To be fair, they're not really something you'd hear about, except maybe by word of mouth if you're in the right circles. They don't have websites or social media, sometimes not even a phone number, they don't advertise, they're not chains, and they're very small and in random locations. You find them by accident generally, or if you specifically go exploring looking for them. If your city has an Asian or immigrant-heavy working-class neighbourhood, that would be a good place to look if you want to go explore.
In Europe, I've noticed them close to busy transit stops so commuters can pick up a bit of produce on the way home. Perhaps a lower reliance on public transit in the US limits the viability of such a business. I do know of one in our "Little Saigon".

OtherJen

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Re: The $1,000 Monthly Grocery Bill
« Reply #128 on: December 18, 2019, 03:35:28 PM »
Ah, ok.  I remember one of these down the street from us back in the 1990s in a different (much bigger) city. It went out of business, though, which was a bummer.  I don't think these are common in the U.S. except in very large cities. Certainly I've never heard of one in our city of 100K.

To be fair, they're not really something you'd hear about, except maybe by word of mouth if you're in the right circles. They don't have websites or social media, sometimes not even a phone number, they don't advertise, they're not chains, and they're very small and in random locations. You find them by accident generally, or if you specifically go exploring looking for them. If your city has an Asian or immigrant-heavy working-class neighbourhood, that would be a good place to look if you want to go explore.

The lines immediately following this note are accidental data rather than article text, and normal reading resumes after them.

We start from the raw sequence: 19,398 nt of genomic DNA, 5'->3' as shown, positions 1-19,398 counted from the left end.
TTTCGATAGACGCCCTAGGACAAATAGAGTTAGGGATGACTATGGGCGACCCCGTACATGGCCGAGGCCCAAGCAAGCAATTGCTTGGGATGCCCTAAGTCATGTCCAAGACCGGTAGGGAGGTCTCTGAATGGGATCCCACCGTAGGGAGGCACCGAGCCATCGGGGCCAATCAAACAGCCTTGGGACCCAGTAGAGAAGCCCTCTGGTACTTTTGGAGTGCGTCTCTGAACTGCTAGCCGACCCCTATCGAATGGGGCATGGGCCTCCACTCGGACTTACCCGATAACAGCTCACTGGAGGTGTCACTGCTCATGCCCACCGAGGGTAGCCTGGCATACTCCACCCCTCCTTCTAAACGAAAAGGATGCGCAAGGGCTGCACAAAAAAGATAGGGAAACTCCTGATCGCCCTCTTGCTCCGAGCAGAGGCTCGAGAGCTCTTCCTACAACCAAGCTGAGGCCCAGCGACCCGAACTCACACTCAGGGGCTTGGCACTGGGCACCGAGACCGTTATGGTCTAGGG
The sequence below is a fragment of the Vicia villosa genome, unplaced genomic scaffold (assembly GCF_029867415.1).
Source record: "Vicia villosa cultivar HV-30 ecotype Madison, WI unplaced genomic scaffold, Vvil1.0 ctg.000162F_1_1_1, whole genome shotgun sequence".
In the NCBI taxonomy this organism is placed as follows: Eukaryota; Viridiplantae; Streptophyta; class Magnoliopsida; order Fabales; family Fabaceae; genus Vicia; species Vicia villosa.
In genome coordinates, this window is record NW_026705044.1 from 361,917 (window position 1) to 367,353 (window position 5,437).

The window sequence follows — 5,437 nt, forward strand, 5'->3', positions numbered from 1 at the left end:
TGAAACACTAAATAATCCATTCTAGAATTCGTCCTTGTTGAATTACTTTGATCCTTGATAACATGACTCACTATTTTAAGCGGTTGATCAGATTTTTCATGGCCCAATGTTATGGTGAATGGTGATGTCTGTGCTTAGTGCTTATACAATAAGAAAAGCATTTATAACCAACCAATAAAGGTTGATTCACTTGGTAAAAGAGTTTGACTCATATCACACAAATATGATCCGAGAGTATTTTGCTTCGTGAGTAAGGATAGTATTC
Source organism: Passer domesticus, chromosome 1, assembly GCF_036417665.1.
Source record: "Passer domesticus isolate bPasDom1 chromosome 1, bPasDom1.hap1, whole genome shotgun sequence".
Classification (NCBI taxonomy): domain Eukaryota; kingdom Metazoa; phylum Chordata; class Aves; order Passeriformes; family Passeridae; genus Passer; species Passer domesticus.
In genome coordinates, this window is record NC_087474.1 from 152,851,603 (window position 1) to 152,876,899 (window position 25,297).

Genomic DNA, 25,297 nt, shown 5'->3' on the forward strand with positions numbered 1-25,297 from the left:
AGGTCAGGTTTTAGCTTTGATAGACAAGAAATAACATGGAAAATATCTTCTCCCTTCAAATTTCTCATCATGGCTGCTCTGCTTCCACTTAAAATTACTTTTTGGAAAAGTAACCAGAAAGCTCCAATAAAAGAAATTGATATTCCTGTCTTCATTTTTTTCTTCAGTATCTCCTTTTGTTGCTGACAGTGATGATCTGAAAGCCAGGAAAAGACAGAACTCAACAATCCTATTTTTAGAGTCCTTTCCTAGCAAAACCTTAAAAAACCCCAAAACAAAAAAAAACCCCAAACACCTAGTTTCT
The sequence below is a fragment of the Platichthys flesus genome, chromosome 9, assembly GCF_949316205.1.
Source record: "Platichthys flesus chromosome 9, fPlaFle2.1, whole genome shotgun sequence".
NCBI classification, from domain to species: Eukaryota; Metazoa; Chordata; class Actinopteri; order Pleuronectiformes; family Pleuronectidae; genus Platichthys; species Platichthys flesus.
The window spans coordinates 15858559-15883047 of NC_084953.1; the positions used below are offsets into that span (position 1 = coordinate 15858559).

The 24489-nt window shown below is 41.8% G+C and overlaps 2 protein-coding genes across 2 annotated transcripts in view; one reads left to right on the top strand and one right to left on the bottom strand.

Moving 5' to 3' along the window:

My city is only 50K, but we're in the middle of a big and very diverse metro region. An isolated city may be less likely to have such options. I agree with Zikoris that ethnic markets are another great option for produce. The Mexican and Arabic markets in our area tend to have beautiful produce departments.

AnnaGrowsAMustache

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Re: The $1,000 Monthly Grocery Bill
« Reply #129 on: December 18, 2019, 06:03:52 PM »
Iím trying to imagine what doesnít last a week. You do have a refrigerator, right?

I used the last of a bag of spinach tonight that I bought two weeks ago, and finished up the blueberries from that shopping trip in my yogurt this morning.

When my kids were little, I meal planned a month at a time and bought all the staples at the beginning of the month, including stuff like onions and potatoes. I went to the grocery store maybe twice more for milk and to restock produce. We ate just fine.
For one thing, meat.  Chicken, steaks, and seafood are always within 2-3 days of their expiration date when I buy them.  I also struggle with bananas.  I like them to be a little on the green side and there's only a 1-2 day window when they're at their best (in my opinion).  I sometimes go to the grocery store just to buy 65 cents worth of bananas.

Stick the meat in the freezer, eat the seafood unfrozen and first. As for fresh produce, buy like a french person - buy daily or every second day and buy from a green grocer. That will stop you buying anything else on impulse from the supermarket, and their stuff if usually cheaper and fresher than a supermarket. You're also supporting a small business. AND there's generally a lot less bullshit packaging involved at the green grocer. It's all win.

You could extend the french style shopping to butchers, fishmongers and bakeries. Buy small amounts of fresh, good quality items and ditch the supermarket.

What is a green grocer and how does it differ from a supermarket?